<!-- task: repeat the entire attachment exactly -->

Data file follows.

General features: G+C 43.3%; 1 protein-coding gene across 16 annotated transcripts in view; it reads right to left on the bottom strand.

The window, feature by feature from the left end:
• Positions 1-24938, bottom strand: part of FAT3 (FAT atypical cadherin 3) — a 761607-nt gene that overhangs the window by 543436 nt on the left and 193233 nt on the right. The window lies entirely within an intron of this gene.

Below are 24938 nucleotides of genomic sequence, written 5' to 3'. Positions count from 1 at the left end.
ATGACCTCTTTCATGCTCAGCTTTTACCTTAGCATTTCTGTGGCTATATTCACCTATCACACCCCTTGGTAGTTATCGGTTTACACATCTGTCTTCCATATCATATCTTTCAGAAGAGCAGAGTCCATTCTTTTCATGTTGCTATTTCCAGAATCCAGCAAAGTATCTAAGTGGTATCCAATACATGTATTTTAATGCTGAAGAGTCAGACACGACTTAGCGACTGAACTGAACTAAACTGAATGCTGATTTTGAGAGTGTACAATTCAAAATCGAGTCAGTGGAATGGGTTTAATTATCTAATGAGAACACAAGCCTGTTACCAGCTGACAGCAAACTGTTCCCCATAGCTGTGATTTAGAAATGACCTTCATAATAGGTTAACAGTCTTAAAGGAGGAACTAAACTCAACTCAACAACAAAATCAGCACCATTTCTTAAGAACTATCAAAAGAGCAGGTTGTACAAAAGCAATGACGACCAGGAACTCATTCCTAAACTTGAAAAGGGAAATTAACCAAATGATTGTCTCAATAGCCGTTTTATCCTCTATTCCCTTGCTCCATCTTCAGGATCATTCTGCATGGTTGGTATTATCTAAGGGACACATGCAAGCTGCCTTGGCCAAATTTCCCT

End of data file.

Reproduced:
General features: G+C 43.3%; 1 protein-coding gene across 16 annotated transcripts in view; it reads right to left on the bottom strand.

The window, feature by feature from the left end:
• Positions 1-24938, bottom strand: part of FAT3 (FAT atypical cadherin 3) — a 761607-nt gene that overhangs the window by 543436 nt on the left and 193233 nt on the right. The window lies entirely within an intron of this gene.

Below are 24938 nucleotides of genomic sequence, written 5' to 3'. Positions count from 1 at the left end.
ATGACCTCTTTCATGCTCAGCTTTTACCTTAGCATTTCTGTGGCTATATTCACCTATCACACCCCTTGGTAGTTATCGGTTTACACATCTGTCTTCCATATCATATCTTTCAGAAGAGCAGAGTCCATTCTTTTCATGTTGCTATTTCCAGAATCCAGCAAAGTATCTAAGTGGTATCCAATACATGTATTTTAATGCTGAAGAGTCAGACACGACTTAGCGACTGAACTGAACTAAACTGAATGCTGATTTTGAGAGTGTACAATTCAAAATCGAGTCAGTGGAATGGGTTTAATTATCTAATGAGAACACAAGCCTGTTACCAGCTGACAGCAAACTGTTCCCCATAGCTGTGATTTAGAAATGACCTTCATAATAGGTTAACAGTCTTAAAGGAGGAACTAAACTCAACTCAACAACAAAATCAGCACCATTTCTTAAGAACTATCAAAAGAGCAGGTTGTACAAAAGCAATGACGACCAGGAACTCATTCCTAAACTTGAAAAGGGAAATTAACCAAATGATTGTCTCAATAGCCGTTTTATCCTCTATTCCCTTGCTCCATCTTCAGGATCATTCTGCATGGTTGGTATTATCTAAGGGACACATGCAAGCTGCCTTGGCCAAATTTCCCT